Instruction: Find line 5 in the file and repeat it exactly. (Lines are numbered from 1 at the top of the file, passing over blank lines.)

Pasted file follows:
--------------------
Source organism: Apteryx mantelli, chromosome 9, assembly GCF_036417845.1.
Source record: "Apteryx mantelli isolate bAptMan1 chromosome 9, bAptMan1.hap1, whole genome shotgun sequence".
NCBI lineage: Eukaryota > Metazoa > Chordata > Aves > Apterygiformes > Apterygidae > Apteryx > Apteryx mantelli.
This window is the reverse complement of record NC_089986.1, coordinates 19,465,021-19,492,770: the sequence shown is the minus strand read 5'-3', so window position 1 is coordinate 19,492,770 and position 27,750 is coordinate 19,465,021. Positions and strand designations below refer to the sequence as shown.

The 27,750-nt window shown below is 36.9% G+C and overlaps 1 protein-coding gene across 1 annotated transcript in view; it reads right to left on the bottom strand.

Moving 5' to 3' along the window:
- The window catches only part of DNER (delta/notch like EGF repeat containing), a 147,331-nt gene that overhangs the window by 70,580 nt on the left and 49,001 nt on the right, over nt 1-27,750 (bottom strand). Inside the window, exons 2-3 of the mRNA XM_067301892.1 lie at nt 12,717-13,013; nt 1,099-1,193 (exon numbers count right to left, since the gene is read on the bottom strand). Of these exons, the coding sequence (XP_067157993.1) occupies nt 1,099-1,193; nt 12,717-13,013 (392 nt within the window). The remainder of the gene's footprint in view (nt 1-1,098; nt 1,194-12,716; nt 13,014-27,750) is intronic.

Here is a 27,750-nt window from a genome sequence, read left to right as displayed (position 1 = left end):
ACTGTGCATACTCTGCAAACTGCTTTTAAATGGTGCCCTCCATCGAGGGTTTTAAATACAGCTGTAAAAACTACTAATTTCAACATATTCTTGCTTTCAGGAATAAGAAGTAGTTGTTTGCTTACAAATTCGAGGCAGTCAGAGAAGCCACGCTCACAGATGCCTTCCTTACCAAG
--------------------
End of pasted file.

The 27,750-nt window shown below is 36.9% G+C and overlaps 1 protein-coding gene across 1 annotated transcript in view; it reads right to left on the bottom strand.